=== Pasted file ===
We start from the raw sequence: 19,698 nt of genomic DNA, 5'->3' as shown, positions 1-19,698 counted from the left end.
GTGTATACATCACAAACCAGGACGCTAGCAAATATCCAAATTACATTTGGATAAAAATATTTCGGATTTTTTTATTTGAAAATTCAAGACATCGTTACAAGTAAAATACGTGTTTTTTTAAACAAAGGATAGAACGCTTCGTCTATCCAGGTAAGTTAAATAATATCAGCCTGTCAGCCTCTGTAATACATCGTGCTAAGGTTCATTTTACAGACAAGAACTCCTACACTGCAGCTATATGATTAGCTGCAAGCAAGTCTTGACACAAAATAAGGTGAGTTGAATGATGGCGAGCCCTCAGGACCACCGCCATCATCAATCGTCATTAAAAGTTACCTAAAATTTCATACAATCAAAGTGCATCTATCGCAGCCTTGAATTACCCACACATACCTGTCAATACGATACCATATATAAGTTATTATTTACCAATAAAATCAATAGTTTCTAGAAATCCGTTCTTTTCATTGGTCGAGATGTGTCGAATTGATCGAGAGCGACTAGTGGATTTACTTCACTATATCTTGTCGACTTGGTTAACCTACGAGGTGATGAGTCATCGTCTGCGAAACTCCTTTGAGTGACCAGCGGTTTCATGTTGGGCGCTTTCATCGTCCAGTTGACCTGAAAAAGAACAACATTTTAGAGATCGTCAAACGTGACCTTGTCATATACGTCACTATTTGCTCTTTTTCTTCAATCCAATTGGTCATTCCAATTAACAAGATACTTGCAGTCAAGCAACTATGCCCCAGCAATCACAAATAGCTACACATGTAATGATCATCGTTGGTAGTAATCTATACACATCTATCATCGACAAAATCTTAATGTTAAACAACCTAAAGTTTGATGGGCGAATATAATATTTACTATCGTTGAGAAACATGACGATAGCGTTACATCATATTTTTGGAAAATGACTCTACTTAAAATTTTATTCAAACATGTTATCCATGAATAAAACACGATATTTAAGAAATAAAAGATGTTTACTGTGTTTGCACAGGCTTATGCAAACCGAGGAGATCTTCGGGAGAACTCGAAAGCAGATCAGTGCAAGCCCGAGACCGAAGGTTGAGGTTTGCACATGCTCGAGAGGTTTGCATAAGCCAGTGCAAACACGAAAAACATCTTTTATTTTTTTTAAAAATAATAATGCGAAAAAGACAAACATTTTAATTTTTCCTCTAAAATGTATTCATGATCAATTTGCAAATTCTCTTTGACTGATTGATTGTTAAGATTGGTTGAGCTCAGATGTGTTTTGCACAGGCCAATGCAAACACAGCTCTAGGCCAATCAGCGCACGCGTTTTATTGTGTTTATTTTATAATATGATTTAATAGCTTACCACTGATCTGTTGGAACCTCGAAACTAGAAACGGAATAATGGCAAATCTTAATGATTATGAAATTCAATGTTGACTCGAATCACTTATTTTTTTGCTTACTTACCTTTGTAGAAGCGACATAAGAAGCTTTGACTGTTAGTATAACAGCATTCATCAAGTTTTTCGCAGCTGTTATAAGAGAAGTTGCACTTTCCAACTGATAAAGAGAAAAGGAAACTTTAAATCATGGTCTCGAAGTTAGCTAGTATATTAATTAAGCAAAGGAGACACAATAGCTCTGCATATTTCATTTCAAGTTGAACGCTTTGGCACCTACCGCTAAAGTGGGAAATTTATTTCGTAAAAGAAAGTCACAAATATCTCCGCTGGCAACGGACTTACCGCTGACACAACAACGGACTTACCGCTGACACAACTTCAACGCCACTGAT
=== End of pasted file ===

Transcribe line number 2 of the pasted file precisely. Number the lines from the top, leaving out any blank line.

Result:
GTGTATACATCACAAACCAGGACGCTAGCAAATATCCAAATTACATTTGGATAAAAATATTTCGGATTTTTTTATTTGAAAATTCAAGACATCGTTACAAGTAAAATACGTGTTTTTTTAAACAAAGGATAGAACGCTTCGTCTATCCAGGTAAGTTAAATAATATCAGCCTGTCAGCCTCTGTAATACATCGTGCTAAGGTTCATTTTACAGACAAGAACTCCTACACTGCAGCTATATGATTAGCTGCAAGCAAGTCTTGACACAAAATAAGGTGAGTTGAATGATGGCGAGCCCTCAGGACCACCGCCATCATCAATCGTCATTAAAAGTTACCTAAAATTTCATACAATCAAAGTGCATCTATCGCAGCCTTGAATTACCCACACATACCTGTCAATACGATACCATATATAAGTTATTATTTACCAATAAAATCAATAGTTTCTAGAAATCCGTTCTTTTCATTGGTCGAGATGTGTCGAATTGATCGAGAGCGACTAGTGGATTTACTTCACTATATCTTGTCGACTTGGTTAACCTACGAGGTGATGAGTCATCGTCTGCGAAACTCCTTTGAGTGACCAGCGGTTTCATGTTGGGCGCTTTCATCGTCCAGTTGACCTGAAAAAGAACAACATTTTAGAGATCGTCAAACGTGACCTTGTCATATACGTCACTATTTGCTCTTTTTCTTCAATCCAATTGGTCATTCCAATTAACAAGATACTTGCAGTCAAGCAACTATGCCCCAGCAATCACAAATAGCTACACATGTAATGATCATCGTTGGTAGTAATCTATACACATCTATCATCGACAAAATCTTAATGTTAAACAACCTAAAGTTTGATGGGCGAATATAATATTTACTATCGTTGAGAAACATGACGATAGCGTTACATCATATTTTTGGAAAATGACTCTACTTAAAATTTTATTCAAACATGTTATCCATGAATAAAACACGATATTTAAGAAATAAAAGATGTTTACTGTGTTTGCACAGGCTTATGCAAACCGAGGAGATCTTCGGGAGAACTCGAAAGCAGATCAGTGCAAGCCCGAGACCGAAGGTTGAGGTTTGCACATGCTCGAGAGGTTTGCATAAGCCAGTGCAAACACGAAAAACATCTTTTATTTTTTTTAAAAATAATAATGCGAAAAAGACAAACATTTTAATTTTTCCTCTAAAATGTATTCATGATCAATTTGCAAATTCTCTTTGACTGATTGATTGTTAAGATTGGTTGAGCTCAGATGTGTTTTGCACAGGCCAATGCAAACACAGCTCTAGGCCAATCAGCGCACGCGTTTTATTGTGTTTATTTTATAATATGATTTAATAGCTTACCACTGATCTGTTGGAACCTCGAAACTAGAAACGGAATAATGGCAAATCTTAATGATTATGAAATTCAATGTTGACTCGAATCACTTATTTTTTTGCTTACTTACCTTTGTAGAAGCGACATAAGAAGCTTTGACTGTTAGTATAACAGCATTCATCAAGTTTTTCGCAGCTGTTATAAGAGAAGTTGCACTTTCCAACTGATAAAGAGAAAAGGAAACTTTAAATCATGGTCTCGAAGTTAGCTAGTATATTAATTAAGCAAAGGAGACACAATAGCTCTGCATATTTCATTTCAAGTTGAACGCTTTGGCACCTACCGCTAAAGTGGGAAATTTATTTCGTAAAAGAAAGTCACAAATATCTCCGCTGGCAACGGACTTACCGCTGACACAACAACGGACTTACCGCTGACACAACTTCAACGCCACTGAT